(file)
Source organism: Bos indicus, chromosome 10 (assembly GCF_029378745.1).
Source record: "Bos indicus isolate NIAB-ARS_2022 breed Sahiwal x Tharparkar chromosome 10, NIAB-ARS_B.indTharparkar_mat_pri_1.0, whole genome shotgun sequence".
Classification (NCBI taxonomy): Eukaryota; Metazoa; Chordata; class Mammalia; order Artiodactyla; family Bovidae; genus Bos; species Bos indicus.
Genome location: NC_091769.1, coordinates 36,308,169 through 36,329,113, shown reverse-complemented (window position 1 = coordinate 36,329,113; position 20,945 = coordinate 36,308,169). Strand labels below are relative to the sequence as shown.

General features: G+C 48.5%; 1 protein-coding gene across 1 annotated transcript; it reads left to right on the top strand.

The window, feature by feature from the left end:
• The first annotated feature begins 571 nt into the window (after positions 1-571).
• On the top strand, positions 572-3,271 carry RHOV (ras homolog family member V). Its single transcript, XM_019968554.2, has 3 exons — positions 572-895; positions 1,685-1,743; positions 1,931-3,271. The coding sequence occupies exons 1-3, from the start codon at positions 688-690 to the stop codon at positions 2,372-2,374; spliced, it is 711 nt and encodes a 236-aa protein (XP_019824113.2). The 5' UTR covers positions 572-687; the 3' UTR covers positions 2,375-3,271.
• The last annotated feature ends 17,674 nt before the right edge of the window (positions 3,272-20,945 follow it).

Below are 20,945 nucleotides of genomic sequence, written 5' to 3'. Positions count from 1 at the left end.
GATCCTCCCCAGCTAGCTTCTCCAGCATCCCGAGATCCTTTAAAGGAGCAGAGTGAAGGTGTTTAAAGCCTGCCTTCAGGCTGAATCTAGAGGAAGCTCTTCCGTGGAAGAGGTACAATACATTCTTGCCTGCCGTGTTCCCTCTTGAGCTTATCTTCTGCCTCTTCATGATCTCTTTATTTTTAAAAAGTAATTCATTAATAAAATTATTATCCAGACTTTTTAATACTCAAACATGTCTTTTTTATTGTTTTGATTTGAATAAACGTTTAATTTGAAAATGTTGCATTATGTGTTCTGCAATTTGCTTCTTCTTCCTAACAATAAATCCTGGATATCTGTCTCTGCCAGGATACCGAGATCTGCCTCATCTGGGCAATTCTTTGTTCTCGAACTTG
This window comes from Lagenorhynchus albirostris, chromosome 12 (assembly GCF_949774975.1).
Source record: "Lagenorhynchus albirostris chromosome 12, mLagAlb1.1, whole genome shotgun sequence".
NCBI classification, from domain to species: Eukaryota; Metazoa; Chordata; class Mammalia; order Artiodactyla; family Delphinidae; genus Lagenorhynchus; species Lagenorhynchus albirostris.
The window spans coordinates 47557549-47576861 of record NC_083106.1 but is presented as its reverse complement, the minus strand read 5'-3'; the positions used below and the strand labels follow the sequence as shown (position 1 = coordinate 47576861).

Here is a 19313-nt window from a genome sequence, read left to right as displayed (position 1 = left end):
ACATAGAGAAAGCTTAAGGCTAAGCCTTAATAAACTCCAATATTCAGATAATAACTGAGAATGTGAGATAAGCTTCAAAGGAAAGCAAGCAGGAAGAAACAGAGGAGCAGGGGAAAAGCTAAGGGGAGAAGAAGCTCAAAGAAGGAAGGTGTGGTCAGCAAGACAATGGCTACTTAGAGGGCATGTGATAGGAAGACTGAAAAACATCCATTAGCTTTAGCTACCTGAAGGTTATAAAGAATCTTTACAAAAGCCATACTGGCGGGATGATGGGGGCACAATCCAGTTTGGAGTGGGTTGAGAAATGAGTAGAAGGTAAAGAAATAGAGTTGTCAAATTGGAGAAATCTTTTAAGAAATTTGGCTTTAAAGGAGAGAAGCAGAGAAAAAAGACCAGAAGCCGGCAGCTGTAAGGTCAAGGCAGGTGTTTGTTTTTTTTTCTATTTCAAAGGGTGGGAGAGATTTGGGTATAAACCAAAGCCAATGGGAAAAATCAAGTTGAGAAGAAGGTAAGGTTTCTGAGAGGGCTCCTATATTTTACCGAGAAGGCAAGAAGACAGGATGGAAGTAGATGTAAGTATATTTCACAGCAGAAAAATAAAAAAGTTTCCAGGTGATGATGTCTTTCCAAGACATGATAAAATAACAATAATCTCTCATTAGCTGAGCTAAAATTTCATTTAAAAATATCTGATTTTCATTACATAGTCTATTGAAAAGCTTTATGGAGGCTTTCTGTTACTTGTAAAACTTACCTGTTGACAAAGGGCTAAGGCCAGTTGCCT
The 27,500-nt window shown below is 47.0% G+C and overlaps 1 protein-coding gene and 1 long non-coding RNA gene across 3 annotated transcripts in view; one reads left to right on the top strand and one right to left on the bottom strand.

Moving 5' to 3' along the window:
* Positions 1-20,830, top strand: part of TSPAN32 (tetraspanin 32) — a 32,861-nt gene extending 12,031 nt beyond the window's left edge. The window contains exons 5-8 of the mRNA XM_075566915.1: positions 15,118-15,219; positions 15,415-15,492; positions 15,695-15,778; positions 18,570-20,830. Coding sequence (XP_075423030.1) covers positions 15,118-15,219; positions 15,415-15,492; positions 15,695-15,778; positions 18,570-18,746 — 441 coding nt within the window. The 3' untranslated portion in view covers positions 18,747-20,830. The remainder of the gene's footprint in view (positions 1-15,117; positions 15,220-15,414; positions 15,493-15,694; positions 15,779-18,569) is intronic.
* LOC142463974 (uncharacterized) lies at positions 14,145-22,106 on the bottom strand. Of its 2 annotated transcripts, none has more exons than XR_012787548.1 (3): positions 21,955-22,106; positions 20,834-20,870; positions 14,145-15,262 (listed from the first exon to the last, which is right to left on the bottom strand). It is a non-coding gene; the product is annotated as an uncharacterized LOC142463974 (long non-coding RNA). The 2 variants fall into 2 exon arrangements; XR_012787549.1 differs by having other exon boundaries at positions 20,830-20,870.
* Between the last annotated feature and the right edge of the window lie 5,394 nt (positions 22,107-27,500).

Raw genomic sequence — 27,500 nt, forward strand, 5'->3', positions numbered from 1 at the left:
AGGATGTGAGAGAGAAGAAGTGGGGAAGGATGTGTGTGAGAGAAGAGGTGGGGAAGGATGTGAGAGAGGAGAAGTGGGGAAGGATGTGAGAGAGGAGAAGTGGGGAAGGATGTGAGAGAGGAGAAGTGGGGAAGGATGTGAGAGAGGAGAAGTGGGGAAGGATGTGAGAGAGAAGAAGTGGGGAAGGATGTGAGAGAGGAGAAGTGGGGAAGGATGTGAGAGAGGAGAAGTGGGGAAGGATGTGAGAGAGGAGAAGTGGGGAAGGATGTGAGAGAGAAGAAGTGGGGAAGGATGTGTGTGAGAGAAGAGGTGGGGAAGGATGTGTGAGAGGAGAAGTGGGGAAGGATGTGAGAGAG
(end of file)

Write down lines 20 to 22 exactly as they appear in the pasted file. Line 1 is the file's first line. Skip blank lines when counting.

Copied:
* Positions 1-20,830, top strand: part of TSPAN32 (tetraspanin 32) — a 32,861-nt gene extending 12,031 nt beyond the window's left edge. The window contains exons 5-8 of the mRNA XM_075566915.1: positions 15,118-15,219; positions 15,415-15,492; positions 15,695-15,778; positions 18,570-20,830. Coding sequence (XP_075423030.1) covers positions 15,118-15,219; positions 15,415-15,492; positions 15,695-15,778; positions 18,570-18,746 — 441 coding nt within the window. The 3' untranslated portion in view covers positions 18,747-20,830. The remainder of the gene's footprint in view (positions 1-15,117; positions 15,220-15,414; positions 15,493-15,694; positions 15,779-18,569) is intronic.
* LOC142463974 (uncharacterized) lies at positions 14,145-22,106 on the bottom strand. Of its 2 annotated transcripts, none has more exons than XR_012787548.1 (3): positions 21,955-22,106; positions 20,834-20,870; positions 14,145-15,262 (listed from the first exon to the last, which is right to left on the bottom strand). It is a non-coding gene; the product is annotated as an uncharacterized LOC142463974 (long non-coding RNA). The 2 variants fall into 2 exon arrangements; XR_012787549.1 differs by having other exon boundaries at positions 20,830-20,870.
* Between the last annotated feature and the right edge of the window lie 5,394 nt (positions 22,107-27,500).